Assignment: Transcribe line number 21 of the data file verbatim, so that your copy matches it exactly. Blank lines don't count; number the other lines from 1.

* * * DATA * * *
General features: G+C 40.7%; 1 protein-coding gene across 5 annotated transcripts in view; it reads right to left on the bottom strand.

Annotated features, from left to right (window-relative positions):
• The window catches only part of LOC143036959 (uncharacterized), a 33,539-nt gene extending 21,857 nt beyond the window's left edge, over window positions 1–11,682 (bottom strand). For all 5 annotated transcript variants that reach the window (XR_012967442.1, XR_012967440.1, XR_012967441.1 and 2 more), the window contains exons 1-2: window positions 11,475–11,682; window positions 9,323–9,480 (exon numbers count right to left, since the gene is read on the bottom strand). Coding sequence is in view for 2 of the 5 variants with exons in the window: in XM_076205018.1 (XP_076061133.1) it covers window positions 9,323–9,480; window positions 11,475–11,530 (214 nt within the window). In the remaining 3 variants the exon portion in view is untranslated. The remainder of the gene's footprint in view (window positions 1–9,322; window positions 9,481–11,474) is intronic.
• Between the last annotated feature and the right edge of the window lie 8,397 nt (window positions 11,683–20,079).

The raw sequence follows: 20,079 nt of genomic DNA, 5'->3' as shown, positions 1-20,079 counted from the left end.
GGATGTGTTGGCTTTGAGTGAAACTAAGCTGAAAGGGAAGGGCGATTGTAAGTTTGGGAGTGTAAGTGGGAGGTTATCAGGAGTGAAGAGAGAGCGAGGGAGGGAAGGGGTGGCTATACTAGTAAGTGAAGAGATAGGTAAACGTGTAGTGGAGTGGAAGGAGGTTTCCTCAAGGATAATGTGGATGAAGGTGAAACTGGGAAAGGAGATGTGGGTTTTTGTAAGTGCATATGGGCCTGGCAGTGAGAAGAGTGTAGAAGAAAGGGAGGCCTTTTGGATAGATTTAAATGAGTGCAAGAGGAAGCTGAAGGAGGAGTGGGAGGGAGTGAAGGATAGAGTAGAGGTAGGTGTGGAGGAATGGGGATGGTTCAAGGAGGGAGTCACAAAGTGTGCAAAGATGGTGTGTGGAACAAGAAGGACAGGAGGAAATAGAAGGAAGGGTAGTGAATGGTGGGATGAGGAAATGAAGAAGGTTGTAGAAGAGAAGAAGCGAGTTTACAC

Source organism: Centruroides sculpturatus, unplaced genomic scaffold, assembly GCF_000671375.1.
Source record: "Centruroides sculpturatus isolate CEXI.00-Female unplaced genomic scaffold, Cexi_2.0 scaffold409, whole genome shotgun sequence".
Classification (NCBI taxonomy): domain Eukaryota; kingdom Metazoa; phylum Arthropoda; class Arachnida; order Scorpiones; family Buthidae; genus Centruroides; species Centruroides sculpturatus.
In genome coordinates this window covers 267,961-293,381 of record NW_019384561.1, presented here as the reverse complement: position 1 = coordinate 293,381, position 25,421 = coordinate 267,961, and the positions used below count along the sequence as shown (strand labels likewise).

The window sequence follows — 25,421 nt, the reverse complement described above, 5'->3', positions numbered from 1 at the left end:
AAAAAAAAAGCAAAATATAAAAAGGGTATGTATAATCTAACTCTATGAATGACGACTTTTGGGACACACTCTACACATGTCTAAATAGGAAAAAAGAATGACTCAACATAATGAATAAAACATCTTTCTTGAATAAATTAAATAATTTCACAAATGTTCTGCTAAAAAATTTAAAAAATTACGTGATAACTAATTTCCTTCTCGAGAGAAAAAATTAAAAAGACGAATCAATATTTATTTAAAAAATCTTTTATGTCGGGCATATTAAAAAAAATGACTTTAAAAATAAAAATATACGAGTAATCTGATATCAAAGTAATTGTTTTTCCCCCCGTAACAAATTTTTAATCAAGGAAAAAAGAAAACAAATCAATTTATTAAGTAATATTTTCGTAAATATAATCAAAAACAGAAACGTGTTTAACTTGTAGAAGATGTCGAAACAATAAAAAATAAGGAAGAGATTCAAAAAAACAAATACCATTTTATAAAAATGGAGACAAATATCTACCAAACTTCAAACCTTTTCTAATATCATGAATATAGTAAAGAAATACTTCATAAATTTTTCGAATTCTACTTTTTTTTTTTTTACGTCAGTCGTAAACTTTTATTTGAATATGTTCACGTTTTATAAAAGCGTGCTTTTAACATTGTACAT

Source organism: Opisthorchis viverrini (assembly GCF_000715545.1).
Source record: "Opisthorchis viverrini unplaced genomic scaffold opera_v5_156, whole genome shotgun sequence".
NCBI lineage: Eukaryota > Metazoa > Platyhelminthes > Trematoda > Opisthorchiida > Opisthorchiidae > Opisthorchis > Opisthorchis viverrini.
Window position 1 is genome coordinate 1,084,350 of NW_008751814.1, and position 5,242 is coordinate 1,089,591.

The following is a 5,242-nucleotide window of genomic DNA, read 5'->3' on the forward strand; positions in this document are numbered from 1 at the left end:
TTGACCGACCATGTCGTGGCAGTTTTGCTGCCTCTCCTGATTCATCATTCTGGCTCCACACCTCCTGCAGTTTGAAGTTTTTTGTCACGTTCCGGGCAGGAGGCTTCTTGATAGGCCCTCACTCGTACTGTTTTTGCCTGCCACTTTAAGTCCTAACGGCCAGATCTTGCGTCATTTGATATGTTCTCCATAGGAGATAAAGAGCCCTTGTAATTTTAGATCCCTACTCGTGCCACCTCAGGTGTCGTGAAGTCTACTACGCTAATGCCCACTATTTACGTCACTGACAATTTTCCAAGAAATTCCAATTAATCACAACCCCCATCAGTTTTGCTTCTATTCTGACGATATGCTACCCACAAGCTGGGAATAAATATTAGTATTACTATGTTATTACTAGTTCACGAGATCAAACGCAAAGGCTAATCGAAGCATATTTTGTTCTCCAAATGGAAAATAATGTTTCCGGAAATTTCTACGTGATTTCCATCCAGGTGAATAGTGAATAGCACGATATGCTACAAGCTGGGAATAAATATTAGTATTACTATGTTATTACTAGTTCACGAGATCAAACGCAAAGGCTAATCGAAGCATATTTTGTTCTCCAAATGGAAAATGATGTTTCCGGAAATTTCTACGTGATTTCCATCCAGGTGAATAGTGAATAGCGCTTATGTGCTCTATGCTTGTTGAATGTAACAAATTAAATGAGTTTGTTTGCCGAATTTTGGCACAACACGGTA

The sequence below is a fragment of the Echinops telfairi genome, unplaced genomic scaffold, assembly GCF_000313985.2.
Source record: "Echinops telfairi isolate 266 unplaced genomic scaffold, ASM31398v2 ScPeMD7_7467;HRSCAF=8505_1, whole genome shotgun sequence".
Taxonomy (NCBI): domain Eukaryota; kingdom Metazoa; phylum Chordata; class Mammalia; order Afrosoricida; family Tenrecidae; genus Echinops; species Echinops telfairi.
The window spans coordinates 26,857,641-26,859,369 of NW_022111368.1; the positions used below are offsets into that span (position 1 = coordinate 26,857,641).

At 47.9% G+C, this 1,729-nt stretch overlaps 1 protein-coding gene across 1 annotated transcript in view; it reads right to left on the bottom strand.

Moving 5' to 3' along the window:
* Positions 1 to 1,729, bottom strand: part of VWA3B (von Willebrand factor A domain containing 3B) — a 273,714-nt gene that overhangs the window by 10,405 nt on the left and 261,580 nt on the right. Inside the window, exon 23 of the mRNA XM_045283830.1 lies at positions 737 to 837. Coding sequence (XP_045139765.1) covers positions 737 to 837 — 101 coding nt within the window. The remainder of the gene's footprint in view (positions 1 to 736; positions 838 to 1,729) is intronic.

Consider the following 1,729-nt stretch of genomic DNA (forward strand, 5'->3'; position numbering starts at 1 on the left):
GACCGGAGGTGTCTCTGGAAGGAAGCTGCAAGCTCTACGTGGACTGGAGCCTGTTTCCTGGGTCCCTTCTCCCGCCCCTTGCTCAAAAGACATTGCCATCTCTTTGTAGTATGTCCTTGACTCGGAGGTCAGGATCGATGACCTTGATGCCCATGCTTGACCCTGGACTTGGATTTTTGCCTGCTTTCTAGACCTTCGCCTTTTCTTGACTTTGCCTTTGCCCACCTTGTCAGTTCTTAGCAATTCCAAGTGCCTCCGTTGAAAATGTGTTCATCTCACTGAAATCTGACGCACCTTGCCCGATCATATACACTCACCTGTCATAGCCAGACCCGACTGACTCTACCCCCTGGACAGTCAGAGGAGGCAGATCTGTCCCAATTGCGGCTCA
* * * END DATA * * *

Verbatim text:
Taxonomy (NCBI): domain Eukaryota; kingdom Metazoa; phylum Chordata; class Mammalia; order Afrosoricida; family Tenrecidae; genus Echinops; species Echinops telfairi.